Let’s face it. Interviewing for jobs are nerve-wracking and intimidating. Preparing by going over possible interview questions helps, but it’s also important to bring a strong portfolio of your work to help elaborate and show evidence to support your answers.
When I was student teaching in 2007-2008, I was fortunate enough to be a part of a special student teaching program through Illinois State University. Being in the Professional Development School of education (a select number of students were selected every year) really helped prepare me as a future teacher. I was able to student teach for a full school year and was in the classroom over the summer helping my cooperating teacher set up, and I was there when the students left on the last day. Although my placement was in a third grade classroom, we also spent 2 months in a middle school, where I taught all subjects in 8th grade including freshman algebra. One thing I was told by my university supervisors was to TAKE PICTURES and COLLECT EVIDENCE because that will make my portfolio pop!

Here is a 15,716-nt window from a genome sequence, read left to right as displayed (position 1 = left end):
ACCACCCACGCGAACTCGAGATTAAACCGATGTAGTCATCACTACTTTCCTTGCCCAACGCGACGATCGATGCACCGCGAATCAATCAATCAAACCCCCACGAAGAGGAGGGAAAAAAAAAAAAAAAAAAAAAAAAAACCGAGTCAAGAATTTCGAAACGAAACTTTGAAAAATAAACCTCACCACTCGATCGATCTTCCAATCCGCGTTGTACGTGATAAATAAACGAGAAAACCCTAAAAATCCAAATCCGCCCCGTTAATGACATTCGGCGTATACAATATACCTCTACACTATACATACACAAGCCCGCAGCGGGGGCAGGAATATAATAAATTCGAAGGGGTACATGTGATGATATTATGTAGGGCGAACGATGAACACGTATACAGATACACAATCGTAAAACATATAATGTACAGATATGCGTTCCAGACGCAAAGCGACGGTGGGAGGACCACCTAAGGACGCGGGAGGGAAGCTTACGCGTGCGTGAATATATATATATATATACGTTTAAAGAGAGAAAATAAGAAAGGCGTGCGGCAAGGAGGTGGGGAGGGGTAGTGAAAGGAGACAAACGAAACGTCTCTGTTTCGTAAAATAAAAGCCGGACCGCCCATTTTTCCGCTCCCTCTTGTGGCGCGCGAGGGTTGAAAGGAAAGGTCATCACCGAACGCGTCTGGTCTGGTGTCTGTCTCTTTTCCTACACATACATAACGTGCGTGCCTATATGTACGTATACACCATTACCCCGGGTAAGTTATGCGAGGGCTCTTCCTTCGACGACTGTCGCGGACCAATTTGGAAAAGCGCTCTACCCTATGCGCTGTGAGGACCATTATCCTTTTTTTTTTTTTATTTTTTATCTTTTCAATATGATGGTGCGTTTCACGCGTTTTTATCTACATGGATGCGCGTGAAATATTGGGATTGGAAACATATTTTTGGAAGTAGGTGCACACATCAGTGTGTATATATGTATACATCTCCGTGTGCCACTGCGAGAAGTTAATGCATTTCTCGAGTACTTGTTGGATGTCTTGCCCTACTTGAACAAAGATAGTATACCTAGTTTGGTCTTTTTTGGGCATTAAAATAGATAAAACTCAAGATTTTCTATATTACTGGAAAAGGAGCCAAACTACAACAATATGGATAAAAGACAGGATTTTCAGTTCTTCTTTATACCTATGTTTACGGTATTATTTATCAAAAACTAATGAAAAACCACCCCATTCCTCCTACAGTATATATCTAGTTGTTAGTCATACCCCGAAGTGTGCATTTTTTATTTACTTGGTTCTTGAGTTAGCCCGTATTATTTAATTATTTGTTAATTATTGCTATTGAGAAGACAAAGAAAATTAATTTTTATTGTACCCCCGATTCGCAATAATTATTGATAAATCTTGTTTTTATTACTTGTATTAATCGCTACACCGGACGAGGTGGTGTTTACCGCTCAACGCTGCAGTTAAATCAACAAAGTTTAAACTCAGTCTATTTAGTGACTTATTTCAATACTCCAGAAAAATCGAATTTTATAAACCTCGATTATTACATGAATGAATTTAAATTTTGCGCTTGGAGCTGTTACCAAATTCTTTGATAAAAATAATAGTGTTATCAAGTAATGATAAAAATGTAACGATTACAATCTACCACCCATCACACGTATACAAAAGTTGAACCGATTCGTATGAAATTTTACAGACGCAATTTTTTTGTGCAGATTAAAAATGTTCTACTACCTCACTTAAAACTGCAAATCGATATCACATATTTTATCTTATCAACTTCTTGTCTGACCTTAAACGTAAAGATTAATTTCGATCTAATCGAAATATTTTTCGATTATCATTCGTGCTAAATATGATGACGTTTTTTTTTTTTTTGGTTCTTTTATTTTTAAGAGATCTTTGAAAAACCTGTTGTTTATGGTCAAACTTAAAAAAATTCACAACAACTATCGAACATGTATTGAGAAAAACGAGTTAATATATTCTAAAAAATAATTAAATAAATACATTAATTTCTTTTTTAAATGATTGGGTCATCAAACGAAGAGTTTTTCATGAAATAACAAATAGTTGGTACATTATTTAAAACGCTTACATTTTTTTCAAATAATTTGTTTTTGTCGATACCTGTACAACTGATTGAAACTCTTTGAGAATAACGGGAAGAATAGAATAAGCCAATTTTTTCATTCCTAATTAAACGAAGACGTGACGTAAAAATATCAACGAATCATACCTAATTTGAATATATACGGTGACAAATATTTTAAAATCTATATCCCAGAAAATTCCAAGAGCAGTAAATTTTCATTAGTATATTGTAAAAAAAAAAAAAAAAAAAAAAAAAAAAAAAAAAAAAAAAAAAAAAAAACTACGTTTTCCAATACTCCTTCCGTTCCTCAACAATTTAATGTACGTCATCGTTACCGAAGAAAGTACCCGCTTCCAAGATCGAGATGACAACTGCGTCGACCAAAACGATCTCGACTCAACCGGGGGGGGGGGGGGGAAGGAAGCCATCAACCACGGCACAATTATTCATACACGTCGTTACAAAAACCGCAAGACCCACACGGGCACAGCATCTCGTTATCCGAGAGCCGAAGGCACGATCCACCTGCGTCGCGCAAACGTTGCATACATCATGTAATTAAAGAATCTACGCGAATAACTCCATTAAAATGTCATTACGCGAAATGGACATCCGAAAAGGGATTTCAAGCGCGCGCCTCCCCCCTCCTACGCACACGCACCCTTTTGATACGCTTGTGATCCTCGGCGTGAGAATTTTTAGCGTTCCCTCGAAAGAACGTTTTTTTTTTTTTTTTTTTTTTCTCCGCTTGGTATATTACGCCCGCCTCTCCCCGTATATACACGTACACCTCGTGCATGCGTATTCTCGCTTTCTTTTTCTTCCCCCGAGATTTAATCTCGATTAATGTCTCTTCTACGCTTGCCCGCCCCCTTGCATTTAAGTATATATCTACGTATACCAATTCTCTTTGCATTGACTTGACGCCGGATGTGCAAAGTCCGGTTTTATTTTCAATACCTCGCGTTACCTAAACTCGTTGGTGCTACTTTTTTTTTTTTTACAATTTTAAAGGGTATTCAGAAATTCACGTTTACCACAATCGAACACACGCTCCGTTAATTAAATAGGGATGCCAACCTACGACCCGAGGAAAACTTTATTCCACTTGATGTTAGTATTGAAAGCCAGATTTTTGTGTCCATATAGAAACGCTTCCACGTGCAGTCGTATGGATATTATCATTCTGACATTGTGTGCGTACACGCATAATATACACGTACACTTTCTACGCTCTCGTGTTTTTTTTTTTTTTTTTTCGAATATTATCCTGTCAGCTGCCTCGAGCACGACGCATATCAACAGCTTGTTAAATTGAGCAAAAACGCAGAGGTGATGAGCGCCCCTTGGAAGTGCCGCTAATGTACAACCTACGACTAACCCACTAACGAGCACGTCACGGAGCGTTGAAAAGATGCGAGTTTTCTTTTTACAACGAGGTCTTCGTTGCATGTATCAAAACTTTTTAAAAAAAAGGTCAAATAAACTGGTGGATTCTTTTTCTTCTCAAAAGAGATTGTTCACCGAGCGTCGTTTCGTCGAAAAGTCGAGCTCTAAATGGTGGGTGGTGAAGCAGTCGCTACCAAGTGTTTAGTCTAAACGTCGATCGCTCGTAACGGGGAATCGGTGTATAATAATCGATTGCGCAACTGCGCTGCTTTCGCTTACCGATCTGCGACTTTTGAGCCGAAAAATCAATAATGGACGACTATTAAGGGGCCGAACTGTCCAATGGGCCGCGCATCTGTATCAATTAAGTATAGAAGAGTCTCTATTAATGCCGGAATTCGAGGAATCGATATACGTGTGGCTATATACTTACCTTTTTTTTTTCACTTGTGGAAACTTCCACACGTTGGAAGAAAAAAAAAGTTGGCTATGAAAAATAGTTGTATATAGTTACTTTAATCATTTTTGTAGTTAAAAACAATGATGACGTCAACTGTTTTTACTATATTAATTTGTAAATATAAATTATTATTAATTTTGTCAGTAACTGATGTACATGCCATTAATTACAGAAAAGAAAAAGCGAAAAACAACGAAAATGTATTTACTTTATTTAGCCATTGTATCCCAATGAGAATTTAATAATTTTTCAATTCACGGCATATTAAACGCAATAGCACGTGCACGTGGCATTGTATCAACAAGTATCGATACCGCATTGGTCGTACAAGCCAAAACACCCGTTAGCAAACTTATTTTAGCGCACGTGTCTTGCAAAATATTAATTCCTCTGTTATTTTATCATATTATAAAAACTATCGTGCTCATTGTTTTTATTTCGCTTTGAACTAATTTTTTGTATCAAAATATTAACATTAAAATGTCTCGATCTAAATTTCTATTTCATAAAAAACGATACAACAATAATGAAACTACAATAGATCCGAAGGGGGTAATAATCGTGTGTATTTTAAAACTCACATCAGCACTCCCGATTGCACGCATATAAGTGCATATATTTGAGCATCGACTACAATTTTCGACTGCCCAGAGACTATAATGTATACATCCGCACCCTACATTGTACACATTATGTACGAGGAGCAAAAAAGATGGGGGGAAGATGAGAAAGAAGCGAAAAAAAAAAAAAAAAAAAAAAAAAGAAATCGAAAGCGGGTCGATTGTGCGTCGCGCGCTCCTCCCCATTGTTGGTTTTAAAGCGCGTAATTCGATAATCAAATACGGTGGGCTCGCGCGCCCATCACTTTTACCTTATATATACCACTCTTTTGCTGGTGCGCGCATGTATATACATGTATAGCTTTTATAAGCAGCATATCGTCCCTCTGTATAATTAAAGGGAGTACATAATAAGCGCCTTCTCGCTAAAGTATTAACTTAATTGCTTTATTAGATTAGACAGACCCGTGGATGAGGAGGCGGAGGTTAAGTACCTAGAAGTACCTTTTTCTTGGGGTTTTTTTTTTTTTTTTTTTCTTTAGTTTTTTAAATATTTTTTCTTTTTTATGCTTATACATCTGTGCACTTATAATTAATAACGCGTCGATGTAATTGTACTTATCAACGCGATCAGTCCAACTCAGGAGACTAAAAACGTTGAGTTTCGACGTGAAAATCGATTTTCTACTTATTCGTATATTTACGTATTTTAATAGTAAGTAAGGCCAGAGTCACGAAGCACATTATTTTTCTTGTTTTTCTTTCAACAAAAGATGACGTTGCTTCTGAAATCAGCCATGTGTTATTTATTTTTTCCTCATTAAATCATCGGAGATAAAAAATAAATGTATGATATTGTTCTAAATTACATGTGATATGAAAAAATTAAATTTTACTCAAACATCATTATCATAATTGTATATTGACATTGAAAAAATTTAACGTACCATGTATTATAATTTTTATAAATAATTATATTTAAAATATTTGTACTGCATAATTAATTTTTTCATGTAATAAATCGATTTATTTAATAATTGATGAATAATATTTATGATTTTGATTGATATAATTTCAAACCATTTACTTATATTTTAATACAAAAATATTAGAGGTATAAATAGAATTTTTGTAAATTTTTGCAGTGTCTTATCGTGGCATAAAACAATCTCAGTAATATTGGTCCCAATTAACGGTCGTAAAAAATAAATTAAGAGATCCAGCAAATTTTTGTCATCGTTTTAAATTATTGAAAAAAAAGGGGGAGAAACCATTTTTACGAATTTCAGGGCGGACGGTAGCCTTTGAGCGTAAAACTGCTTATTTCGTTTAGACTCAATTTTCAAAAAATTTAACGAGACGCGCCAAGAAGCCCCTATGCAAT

So, that’s what I did. During every engaging activity, I snapped pictures. I photocopied and saved original copies of student work, with the child’s permission. This resulted in a portfolio that was praised in all of my interviews. I also continued adding to it throughout my first few years of teaching, knowing that I was going to get married and move out of state and was going to have to look for another job.
Here are some tips and tricks I used, along with some items I included.
This is what my portfolio looked like. I included my name on the front and side, along with some education-related clipart. I’ve really come a long way in terms of design and my use of fonts since starting with TpT and blogging!
I also had tabs running along the side that were there for the interviewers to look at. I had one large interview where all of the 12 principals from the district sat in a room along a large conference table and I was on one end. I ended up passing the portfolio around the table and the tabs helped them look at areas that they were interested in.
Behind the tabs were outlines of what was included in that section. This gives those looking at it an idea of what they will find if they keep flipping through the pages.
The next two pages shows pictures of student work that I had collected. It’s really important to not only include lesson plans.
I had numerous pages of pictures that I took. My cooperating teacher was really good at picking up my camera on my desk whenever she saw something memorable that I might like to have.